1.  Extremist groups, it seems, are incapable of learning.  We’ve examined before the fact that these extremists are incapable of accepting the inevitability of a modern, free and inclusive world, in which globalization is a given and women are equal to men, but the sheer stupidity of this latest series of attacks surprises even in that context.

In the first place, France has traditionally been a lukewarm supporter of the international war on terror, at best.  The French combination of arrogance and an anachronistic view of their own importance has seen the country often holding back nations who would pursue the war more aggressively.  In fact, as a staunch opponent of the Al-Assad regime in Syria, France has actually been hindering the war against ISIS.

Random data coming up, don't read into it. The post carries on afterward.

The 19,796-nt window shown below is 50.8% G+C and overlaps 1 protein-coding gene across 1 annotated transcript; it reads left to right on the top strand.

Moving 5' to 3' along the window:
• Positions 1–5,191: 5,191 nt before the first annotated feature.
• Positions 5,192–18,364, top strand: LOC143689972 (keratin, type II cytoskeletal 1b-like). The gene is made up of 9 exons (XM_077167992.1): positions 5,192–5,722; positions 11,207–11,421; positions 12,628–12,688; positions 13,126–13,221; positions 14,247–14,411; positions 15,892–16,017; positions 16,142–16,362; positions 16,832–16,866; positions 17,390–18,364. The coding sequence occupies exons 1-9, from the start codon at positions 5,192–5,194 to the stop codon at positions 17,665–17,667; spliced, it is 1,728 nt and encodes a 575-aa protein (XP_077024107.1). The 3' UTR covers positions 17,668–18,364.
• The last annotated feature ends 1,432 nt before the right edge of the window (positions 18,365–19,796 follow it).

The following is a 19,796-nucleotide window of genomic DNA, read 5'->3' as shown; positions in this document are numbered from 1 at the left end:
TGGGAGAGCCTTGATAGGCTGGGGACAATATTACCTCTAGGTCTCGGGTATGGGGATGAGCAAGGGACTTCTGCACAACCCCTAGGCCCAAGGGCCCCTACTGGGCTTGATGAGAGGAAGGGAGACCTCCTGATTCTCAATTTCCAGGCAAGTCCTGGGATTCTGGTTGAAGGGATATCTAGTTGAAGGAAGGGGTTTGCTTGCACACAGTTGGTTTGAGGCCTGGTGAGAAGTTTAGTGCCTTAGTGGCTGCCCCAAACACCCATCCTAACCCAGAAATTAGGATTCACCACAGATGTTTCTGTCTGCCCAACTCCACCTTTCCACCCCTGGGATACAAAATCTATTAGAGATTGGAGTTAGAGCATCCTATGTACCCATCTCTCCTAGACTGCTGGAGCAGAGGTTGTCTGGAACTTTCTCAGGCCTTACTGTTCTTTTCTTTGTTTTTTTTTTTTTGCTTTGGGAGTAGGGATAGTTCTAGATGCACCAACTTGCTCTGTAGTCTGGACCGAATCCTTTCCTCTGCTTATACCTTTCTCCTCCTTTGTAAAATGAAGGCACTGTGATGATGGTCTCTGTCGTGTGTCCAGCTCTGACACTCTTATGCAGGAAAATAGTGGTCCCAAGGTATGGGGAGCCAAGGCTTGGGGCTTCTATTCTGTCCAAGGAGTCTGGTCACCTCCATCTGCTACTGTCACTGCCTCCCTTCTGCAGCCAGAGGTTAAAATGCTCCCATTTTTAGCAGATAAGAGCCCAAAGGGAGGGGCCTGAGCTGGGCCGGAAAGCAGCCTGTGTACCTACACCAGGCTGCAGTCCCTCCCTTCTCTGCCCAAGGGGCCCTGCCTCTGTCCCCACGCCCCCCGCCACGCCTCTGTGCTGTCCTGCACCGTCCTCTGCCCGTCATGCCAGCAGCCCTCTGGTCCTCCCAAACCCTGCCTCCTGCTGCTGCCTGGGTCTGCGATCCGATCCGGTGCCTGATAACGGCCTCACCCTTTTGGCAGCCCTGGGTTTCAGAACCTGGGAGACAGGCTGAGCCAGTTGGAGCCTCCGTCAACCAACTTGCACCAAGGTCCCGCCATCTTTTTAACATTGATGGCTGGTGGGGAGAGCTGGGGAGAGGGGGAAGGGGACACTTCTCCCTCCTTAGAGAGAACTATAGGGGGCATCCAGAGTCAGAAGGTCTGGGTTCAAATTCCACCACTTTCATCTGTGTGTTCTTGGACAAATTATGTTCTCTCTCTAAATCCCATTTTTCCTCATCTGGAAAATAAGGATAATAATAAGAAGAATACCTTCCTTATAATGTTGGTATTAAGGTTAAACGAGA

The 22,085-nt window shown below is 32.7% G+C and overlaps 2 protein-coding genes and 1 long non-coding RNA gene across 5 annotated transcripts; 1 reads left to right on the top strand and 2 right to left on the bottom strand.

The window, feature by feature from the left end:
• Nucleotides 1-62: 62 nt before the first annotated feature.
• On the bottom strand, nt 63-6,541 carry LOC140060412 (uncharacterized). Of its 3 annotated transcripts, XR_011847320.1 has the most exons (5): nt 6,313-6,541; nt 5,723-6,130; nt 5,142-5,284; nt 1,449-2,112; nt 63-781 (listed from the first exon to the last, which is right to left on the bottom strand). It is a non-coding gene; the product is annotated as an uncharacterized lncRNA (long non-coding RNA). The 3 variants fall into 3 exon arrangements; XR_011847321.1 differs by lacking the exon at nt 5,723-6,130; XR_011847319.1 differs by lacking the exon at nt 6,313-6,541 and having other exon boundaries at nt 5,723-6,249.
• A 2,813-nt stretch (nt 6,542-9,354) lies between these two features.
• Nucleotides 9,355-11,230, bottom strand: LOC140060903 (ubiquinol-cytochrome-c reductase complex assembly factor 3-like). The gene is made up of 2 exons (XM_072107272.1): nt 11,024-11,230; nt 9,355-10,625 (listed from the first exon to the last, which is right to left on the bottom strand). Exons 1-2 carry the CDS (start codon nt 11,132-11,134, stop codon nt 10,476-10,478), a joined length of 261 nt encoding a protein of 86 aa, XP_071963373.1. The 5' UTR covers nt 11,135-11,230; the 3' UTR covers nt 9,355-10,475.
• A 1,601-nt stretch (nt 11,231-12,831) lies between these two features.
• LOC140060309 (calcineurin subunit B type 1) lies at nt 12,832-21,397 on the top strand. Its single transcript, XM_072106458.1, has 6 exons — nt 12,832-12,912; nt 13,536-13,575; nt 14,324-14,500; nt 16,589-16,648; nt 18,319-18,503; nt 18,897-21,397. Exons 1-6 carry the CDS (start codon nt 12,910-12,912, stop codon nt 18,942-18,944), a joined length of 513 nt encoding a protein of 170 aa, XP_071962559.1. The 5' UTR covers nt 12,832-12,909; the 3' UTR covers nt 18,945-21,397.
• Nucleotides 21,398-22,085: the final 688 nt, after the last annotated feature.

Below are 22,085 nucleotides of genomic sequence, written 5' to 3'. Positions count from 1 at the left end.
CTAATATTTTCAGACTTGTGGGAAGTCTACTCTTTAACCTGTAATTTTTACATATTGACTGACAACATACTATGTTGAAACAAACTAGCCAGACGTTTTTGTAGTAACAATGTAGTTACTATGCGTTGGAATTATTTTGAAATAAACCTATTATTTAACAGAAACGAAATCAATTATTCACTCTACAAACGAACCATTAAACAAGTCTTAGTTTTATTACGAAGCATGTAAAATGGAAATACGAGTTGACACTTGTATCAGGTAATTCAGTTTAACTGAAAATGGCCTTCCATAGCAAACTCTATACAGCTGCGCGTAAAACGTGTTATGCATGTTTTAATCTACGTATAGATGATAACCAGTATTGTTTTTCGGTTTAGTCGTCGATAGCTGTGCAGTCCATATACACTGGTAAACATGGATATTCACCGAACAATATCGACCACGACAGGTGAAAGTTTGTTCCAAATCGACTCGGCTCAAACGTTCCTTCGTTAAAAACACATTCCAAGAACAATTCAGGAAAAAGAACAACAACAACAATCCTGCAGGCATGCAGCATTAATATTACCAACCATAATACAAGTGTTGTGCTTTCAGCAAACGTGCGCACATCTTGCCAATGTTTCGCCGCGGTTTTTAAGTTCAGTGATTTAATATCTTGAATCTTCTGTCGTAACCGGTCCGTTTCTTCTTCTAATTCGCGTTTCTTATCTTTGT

While it’s true that France is the origin of freedom in the modern sense, and thereby represents a highly symbolic target, an armed insurrection that has been catalogued as a criminal enterprise by all respectable elements on the worldwide stage should be a little more pragmatic when selecting targets.  All this attack will do is galvanize the French people against ISIS… an organization that seems not to understand that ANY of the countries they are attacking could wipe them out in a few weeks if they have popular support.  And now, the French do – and after listening to Hollande last night, I wouldn’t be surprised if they sent in troops and did just that.  It would be the best thing for everyone.

And ISIS can’t say that this is a surprise.  In 2001, Osama Bin Laden decided it would be a good idea to attack the US.  That ended extremely badly for him, his Afghan allies, his organization, and also for Saddam Hussein, who had nothing to do with any of it, but was a target of opportunity.  A people that had been supporting a fight against terrorism half-heartedly suddenly awoke, rallied behind an otherwise unloved president and kicked some ass.

ku klux klan